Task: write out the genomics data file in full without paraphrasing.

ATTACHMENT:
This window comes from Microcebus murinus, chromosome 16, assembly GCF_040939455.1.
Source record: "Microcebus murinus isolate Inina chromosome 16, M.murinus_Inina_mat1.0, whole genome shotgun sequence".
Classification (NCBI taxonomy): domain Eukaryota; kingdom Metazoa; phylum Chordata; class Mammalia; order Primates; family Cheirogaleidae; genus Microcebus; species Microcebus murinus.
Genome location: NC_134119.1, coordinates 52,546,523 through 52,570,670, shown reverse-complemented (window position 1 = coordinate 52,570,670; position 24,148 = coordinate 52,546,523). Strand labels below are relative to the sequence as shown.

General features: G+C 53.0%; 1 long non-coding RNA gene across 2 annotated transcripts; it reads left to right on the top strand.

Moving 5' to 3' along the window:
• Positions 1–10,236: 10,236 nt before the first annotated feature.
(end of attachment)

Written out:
This window comes from Microcebus murinus, chromosome 16, assembly GCF_040939455.1.
Source record: "Microcebus murinus isolate Inina chromosome 16, M.murinus_Inina_mat1.0, whole genome shotgun sequence".
Classification (NCBI taxonomy): domain Eukaryota; kingdom Metazoa; phylum Chordata; class Mammalia; order Primates; family Cheirogaleidae; genus Microcebus; species Microcebus murinus.
Genome location: NC_134119.1, coordinates 52,546,523 through 52,570,670, shown reverse-complemented (window position 1 = coordinate 52,570,670; position 24,148 = coordinate 52,546,523). Strand labels below are relative to the sequence as shown.

General features: G+C 53.0%; 1 long non-coding RNA gene across 2 annotated transcripts; it reads left to right on the top strand.

Moving 5' to 3' along the window:
• Positions 1–10,236: 10,236 nt before the first annotated feature.